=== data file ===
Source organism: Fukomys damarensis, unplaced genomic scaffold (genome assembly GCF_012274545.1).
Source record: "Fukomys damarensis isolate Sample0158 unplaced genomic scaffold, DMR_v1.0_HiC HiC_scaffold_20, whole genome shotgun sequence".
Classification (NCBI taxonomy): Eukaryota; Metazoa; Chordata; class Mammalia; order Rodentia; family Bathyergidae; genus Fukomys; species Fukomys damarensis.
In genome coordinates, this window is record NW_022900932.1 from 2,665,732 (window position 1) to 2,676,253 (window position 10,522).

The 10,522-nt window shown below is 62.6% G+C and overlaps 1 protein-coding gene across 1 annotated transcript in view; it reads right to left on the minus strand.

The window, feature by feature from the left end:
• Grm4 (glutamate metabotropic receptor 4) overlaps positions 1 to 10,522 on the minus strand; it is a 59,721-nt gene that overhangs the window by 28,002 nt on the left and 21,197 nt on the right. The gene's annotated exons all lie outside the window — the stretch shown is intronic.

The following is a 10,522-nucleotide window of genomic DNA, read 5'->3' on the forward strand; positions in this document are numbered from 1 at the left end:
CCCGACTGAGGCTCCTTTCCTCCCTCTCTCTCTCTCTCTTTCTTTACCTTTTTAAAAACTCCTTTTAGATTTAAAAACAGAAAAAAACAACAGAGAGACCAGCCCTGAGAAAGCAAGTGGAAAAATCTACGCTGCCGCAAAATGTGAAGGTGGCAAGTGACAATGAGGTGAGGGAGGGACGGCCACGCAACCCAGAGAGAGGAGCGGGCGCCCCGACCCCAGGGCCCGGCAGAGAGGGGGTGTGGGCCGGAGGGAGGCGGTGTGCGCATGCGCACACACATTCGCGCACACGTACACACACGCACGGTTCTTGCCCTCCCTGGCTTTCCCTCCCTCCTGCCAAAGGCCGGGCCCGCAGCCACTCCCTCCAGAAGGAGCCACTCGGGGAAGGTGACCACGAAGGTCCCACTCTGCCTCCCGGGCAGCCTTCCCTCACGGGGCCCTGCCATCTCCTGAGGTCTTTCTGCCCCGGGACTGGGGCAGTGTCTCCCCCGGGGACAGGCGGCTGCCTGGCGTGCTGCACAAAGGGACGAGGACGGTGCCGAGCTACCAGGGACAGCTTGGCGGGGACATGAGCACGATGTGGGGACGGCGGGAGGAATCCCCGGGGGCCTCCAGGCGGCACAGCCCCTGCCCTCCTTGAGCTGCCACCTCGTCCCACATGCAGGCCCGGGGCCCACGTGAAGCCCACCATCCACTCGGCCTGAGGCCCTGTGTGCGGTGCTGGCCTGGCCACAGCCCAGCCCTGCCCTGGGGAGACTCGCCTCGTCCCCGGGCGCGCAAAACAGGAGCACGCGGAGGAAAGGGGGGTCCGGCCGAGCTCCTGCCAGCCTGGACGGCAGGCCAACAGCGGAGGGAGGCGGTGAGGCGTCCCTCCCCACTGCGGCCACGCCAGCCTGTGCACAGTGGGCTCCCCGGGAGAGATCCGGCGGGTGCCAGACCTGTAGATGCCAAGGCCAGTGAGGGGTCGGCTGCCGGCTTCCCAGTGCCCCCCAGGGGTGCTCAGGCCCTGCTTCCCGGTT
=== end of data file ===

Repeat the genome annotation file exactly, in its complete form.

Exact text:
Source organism: Fukomys damarensis, unplaced genomic scaffold (genome assembly GCF_012274545.1).
Source record: "Fukomys damarensis isolate Sample0158 unplaced genomic scaffold, DMR_v1.0_HiC HiC_scaffold_20, whole genome shotgun sequence".
Classification (NCBI taxonomy): Eukaryota; Metazoa; Chordata; class Mammalia; order Rodentia; family Bathyergidae; genus Fukomys; species Fukomys damarensis.
In genome coordinates, this window is record NW_022900932.1 from 2,665,732 (window position 1) to 2,676,253 (window position 10,522).

The 10,522-nt window shown below is 62.6% G+C and overlaps 1 protein-coding gene across 1 annotated transcript in view; it reads right to left on the minus strand.

The window, feature by feature from the left end:
• Grm4 (glutamate metabotropic receptor 4) overlaps positions 1 to 10,522 on the minus strand; it is a 59,721-nt gene that overhangs the window by 28,002 nt on the left and 21,197 nt on the right. The gene's annotated exons all lie outside the window — the stretch shown is intronic.

The following is a 10,522-nucleotide window of genomic DNA, read 5'->3' on the forward strand; positions in this document are numbered from 1 at the left end:
CCCGACTGAGGCTCCTTTCCTCCCTCTCTCTCTCTCTCTTTCTTTACCTTTTTAAAAACTCCTTTTAGATTTAAAAACAGAAAAAAACAACAGAGAGACCAGCCCTGAGAAAGCAAGTGGAAAAATCTACGCTGCCGCAAAATGTGAAGGTGGCAAGTGACAATGAGGTGAGGGAGGGACGGCCACGCAACCCAGAGAGAGGAGCGGGCGCCCCGACCCCAGGGCCCGGCAGAGAGGGGGTGTGGGCCGGAGGGAGGCGGTGTGCGCATGCGCACACACATTCGCGCACACGTACACACACGCACGGTTCTTGCCCTCCCTGGCTTTCCCTCCCTCCTGCCAAAGGCCGGGCCCGCAGCCACTCCCTCCAGAAGGAGCCACTCGGGGAAGGTGACCACGAAGGTCCCACTCTGCCTCCCGGGCAGCCTTCCCTCACGGGGCCCTGCCATCTCCTGAGGTCTTTCTGCCCCGGGACTGGGGCAGTGTCTCCCCCGGGGACAGGCGGCTGCCTGGCGTGCTGCACAAAGGGACGAGGACGGTGCCGAGCTACCAGGGACAGCTTGGCGGGGACATGAGCACGATGTGGGGACGGCGGGAGGAATCCCCGGGGGCCTCCAGGCGGCACAGCCCCTGCCCTCCTTGAGCTGCCACCTCGTCCCACATGCAGGCCCGGGGCCCACGTGAAGCCCACCATCCACTCGGCCTGAGGCCCTGTGTGCGGTGCTGGCCTGGCCACAGCCCAGCCCTGCCCTGGGGAGACTCGCCTCGTCCCCGGGCGCGCAAAACAGGAGCACGCGGAGGAAAGGGGGGTCCGGCCGAGCTCCTGCCAGCCTGGACGGCAGGCCAACAGCGGAGGGAGGCGGTGAGGCGTCCCTCCCCACTGCGGCCACGCCAGCCTGTGCACAGTGGGCTCCCCGGGAGAGATCCGGCGGGTGCCAGACCTGTAGATGCCAAGGCCAGTGAGGGGTCGGCTGCCGGCTTCCCAGTGCCCCCCAGGGGTGCTCAGGCCCTGCTTCCCGGTT